Sarah P. Kelly, a partner in the Litigation Department, and Katy O. Meszaros, an associate in the department, published “1st Circ. Takes Broad View of 'False' Under FCA” in Law360’s “Expert Analysis” section on April 16. The article discusses the recent decision in United States ex rel. Escobar v. Universal Health Services, in which the First Circuit again warned businesses in highly regulated industries that a broad range of regulatory violations could potentially serve as the basis of False Claims Act liability.

Sarah and Katy note that critics of the First Circuit’s approach will argue that the court is simply allowing the government (and relators) to use the FCA as a vehicle to enforce increasingly minor regulations with harsh penalties. The First Circuit’s approach, however, relies on the plain language of the FCA without the technical baggage that comes with the alternative approaches, namely the implied certification test, which is found nowhere in the text of the statute.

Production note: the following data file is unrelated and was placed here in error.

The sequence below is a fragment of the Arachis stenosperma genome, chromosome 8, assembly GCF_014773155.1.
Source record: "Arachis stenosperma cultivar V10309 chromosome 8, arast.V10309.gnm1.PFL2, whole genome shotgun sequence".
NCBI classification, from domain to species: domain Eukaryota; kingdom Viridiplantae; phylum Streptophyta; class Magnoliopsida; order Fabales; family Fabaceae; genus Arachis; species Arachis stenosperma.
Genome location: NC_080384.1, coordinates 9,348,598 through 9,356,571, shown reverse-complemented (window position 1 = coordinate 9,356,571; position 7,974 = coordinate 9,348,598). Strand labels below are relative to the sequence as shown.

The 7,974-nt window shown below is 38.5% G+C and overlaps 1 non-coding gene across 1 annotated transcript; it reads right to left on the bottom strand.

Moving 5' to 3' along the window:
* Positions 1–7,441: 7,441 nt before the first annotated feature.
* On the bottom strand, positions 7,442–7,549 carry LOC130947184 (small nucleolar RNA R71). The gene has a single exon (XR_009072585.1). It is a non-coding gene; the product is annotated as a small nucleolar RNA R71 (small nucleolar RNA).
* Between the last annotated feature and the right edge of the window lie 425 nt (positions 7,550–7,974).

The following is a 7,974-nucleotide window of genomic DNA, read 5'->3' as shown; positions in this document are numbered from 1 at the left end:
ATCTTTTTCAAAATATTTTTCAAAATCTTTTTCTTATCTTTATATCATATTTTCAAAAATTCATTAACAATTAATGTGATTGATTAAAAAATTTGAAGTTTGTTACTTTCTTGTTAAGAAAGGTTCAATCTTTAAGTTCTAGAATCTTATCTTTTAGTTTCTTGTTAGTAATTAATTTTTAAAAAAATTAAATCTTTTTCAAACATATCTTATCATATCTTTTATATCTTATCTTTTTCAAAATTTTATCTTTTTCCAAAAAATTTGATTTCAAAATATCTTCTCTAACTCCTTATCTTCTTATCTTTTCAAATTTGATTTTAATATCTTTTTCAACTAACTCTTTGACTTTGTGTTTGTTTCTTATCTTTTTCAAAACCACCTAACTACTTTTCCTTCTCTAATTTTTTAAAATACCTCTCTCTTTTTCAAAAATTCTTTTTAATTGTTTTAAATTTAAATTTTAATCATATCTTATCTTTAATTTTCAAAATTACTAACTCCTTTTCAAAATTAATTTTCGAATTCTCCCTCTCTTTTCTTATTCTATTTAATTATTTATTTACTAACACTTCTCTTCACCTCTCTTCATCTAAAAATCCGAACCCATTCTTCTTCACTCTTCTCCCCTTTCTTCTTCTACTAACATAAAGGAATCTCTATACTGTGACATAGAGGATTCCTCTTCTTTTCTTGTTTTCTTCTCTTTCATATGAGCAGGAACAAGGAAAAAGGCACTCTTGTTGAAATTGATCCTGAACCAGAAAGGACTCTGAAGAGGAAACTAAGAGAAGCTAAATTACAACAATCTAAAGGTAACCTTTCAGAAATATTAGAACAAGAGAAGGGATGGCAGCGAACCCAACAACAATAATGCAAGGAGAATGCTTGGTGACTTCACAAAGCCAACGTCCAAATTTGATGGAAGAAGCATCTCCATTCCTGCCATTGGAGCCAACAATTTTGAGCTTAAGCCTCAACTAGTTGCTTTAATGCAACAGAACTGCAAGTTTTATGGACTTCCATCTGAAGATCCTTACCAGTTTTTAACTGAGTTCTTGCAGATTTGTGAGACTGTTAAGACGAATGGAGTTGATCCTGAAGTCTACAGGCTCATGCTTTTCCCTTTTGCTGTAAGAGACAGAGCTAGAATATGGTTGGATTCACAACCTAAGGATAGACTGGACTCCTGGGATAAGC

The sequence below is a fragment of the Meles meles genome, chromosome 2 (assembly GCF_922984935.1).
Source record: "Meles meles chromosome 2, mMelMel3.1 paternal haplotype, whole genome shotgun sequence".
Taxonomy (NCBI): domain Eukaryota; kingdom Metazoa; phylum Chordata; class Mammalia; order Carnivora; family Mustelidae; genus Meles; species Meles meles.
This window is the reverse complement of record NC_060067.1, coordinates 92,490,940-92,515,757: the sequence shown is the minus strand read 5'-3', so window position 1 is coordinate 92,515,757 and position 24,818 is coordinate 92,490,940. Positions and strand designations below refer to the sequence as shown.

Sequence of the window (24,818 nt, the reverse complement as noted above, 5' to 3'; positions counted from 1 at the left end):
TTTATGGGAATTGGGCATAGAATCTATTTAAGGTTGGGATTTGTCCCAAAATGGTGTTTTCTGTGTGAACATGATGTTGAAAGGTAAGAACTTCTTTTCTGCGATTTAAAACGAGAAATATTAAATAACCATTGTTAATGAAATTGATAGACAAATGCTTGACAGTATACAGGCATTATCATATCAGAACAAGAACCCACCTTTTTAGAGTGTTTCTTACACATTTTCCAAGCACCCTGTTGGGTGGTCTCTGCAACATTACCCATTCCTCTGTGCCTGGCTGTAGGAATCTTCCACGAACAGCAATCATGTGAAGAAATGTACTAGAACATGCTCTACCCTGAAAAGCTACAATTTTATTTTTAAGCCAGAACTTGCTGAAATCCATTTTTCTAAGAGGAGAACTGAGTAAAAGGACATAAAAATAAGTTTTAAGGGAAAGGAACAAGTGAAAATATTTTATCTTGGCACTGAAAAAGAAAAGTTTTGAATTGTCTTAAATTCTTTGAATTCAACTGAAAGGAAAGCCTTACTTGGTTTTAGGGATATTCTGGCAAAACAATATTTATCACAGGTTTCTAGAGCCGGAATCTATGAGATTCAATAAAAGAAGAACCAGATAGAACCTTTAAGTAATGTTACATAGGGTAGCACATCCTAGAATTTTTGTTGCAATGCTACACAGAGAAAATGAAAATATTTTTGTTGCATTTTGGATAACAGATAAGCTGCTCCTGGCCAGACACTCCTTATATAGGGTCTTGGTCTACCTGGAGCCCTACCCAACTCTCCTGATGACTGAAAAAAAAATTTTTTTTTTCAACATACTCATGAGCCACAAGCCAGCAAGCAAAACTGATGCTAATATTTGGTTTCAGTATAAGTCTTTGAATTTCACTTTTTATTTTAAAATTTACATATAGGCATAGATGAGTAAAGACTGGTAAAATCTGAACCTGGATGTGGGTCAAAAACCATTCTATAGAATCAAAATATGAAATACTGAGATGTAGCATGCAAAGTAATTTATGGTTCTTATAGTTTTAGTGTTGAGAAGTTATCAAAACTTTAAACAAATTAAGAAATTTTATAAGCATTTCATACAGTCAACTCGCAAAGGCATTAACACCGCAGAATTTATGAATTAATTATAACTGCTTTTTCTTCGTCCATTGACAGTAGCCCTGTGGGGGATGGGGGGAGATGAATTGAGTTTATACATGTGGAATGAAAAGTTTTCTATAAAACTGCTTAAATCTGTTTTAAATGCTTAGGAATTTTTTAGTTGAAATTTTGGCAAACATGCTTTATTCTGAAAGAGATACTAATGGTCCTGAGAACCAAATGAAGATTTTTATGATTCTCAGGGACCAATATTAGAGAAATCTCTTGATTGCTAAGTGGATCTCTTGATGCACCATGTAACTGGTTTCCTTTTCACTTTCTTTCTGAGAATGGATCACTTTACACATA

They point out that the U.S. Supreme Court will likely need to weigh in on the dispute soon, to define the term “falsity” and to determine whether, as it has said in the past, the FCA is truly an “expansive” statute, intended to “reach all types of fraud, without qualification, that might result in financial loss to the government.” Until that time, the “fact-intensive and context-specific inquiry” mandated by Escobar will make the First Circuit an increasingly difficult place for defendants with potential False Claims Act liability to litigate.

To read the article, click here.